The REAL Origins of Star Trek (and probably Aliens)

What I believe…this is not based on any research or newly discovered letters between Gene Roddenberry and the estate of A.E. van Vogt.  (Born in 1912, died in 2000)

I just know what I read and when I read it.

In 1950 A.E. van Vogt wrote a novella called The Voyage of the Space Beagle. It consisted of three separate episodic type stories of a ship from earth exploring space. (Sound familiar?) And the adventures they faced. In one, they faced an alien who invaded the ship and used the humans as incubators (sound familiar?). In another story, a struggle developed between the head of the science department and the military commander of the ship. Hmmmm! A science officer who followed a very logical system of analyzing behavior (another thing that sounds familiar?)

All right, we all know that Star Trek is really Wagon Train in space.

Now, van Vogt is considered one of the founders of the golden age of science fiction, and he wrote several books which I read and enjoyed, including Slan and the Null-A series. No, he wasn’t a perfect
writer, especially considering the things wanted for today’s modern market. Most of the ‘goldens’ did a great deal of telling instead of showing.

Eh, that was just the way they did things. A great many of them wrote short, episodic fiction that combined to create a longer story. Most first published in small sized magazines, full of short stories. And I’m not certain, because I’m haven’t studied the era, that none of them are women. Hey, it was the 1950s…am I surprised?

But honestly, The Voyage of the Space Beagle really reads like the precursor to Star Trek. Even the characters! Don’t believe me? Check it out, the book is still in print…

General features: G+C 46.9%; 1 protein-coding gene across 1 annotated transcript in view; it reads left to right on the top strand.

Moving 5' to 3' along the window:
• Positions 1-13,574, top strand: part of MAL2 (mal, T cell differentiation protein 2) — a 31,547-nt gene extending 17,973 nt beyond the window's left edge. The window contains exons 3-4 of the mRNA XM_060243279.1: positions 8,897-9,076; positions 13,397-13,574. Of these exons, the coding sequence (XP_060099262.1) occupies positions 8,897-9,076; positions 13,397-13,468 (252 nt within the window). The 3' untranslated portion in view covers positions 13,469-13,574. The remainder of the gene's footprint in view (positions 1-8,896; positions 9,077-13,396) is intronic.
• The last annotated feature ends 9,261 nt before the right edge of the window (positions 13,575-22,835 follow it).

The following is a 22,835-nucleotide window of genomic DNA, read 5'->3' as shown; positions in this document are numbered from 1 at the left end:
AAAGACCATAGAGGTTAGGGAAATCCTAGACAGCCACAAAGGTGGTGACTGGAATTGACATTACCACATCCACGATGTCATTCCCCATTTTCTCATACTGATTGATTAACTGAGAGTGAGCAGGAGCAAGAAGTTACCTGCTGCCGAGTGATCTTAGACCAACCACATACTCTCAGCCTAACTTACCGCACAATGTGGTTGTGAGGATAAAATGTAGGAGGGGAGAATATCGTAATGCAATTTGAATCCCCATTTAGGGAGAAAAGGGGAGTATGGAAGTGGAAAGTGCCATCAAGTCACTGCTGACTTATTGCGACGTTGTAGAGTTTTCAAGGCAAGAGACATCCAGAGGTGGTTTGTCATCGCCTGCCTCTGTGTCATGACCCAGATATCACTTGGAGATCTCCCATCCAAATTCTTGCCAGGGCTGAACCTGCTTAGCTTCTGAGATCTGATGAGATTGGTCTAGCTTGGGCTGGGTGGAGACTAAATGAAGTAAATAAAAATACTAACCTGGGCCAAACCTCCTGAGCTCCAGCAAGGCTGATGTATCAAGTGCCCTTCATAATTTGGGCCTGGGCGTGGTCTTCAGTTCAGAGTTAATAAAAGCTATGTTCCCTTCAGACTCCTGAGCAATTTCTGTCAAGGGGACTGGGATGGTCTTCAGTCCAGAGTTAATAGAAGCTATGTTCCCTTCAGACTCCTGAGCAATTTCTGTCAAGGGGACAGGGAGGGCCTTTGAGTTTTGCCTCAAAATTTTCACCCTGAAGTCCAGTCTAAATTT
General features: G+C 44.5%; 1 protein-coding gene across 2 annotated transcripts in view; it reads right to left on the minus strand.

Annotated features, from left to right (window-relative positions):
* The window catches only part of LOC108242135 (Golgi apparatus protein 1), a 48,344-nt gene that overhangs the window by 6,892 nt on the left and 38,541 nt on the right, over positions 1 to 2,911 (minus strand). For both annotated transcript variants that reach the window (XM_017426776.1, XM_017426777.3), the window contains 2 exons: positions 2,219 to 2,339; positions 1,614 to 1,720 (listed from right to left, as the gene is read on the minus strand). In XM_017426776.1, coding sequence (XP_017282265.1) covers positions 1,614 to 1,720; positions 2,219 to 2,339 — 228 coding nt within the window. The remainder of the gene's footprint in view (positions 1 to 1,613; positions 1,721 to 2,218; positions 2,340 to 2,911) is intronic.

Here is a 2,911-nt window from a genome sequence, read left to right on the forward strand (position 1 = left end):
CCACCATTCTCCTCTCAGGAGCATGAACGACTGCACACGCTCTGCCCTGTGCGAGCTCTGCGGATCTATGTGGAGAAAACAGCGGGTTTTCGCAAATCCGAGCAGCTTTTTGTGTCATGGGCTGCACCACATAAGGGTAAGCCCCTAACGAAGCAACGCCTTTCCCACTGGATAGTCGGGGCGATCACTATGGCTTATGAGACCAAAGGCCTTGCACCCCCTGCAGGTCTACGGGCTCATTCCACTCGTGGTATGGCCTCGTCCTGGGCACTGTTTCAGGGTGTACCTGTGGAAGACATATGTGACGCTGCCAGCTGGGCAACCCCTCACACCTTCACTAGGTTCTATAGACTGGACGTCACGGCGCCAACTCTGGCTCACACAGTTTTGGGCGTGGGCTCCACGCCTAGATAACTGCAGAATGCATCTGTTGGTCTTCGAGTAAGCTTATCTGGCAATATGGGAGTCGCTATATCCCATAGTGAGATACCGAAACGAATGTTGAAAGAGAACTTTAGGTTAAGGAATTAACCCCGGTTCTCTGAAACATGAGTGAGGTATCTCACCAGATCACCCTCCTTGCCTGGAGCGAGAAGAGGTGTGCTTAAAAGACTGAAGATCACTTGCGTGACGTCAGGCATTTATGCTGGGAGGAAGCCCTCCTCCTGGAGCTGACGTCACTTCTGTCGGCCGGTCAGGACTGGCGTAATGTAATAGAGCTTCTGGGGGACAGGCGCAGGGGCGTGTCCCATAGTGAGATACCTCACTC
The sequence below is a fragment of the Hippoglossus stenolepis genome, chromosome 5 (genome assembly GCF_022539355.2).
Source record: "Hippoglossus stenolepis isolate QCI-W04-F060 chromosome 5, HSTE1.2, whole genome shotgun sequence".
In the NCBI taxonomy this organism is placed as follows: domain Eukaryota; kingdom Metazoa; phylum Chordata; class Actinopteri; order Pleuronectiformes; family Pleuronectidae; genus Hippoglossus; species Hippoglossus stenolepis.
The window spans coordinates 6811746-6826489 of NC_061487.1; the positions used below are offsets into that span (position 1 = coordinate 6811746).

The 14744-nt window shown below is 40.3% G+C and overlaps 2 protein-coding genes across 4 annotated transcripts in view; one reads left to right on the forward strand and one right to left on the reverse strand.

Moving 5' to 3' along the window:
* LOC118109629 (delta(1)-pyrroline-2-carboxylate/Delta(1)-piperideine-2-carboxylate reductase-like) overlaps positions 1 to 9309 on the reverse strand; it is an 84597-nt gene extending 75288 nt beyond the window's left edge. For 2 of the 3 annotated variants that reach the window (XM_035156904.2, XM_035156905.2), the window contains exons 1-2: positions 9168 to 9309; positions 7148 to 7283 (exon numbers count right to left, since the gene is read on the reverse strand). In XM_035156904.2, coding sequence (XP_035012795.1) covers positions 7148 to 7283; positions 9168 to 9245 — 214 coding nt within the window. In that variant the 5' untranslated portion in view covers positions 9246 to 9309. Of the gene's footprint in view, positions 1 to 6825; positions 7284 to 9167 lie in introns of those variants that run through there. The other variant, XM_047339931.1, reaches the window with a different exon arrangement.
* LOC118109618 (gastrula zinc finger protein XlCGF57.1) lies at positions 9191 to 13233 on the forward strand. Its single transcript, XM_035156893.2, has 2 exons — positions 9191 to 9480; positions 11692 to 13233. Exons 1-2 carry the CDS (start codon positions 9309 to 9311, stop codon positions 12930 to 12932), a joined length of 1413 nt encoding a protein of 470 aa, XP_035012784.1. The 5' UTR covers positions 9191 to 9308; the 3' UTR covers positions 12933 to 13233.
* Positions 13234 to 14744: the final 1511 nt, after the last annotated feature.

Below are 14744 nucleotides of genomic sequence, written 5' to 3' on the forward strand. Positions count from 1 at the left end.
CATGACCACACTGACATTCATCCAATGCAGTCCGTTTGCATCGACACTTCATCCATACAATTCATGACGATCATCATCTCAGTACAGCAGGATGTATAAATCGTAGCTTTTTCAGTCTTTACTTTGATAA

I still own several of the books my Dad got from his early membership in the Science Fiction Book Club. Including a large hardback that contains three of A. E. van Vogt’s books. (Okay, my sister has them. Got her bid in before I did, damn it. And I even got that sucker signed by A.E.!) I have managed to find several of them in pulp paperbacks over the years…

Anyone else out there a fan of the golden age of science fiction writers?

 

 

 

 

2 Comments:

  1. My father had a subscription to Astounding, and I found (and devoured) his stash of old issues, back to 1939. As for women, try Andre Norton and (a bit later Anne McCaffrey, whose first Dragonrider story was in Astounding (or was it Analog by then?) But I agree female SF writers (including me) are in the very small minority.

  2. Thanks, Sue Ann for a few names. I do think that Andre slipped in because the name wasn’t too gender specific. I did read all the early McCaffrey.

    And I remember Astounding! It’s funny, I even have a few of the old pulp books where it’s two stories with two covers, flipped back to back.

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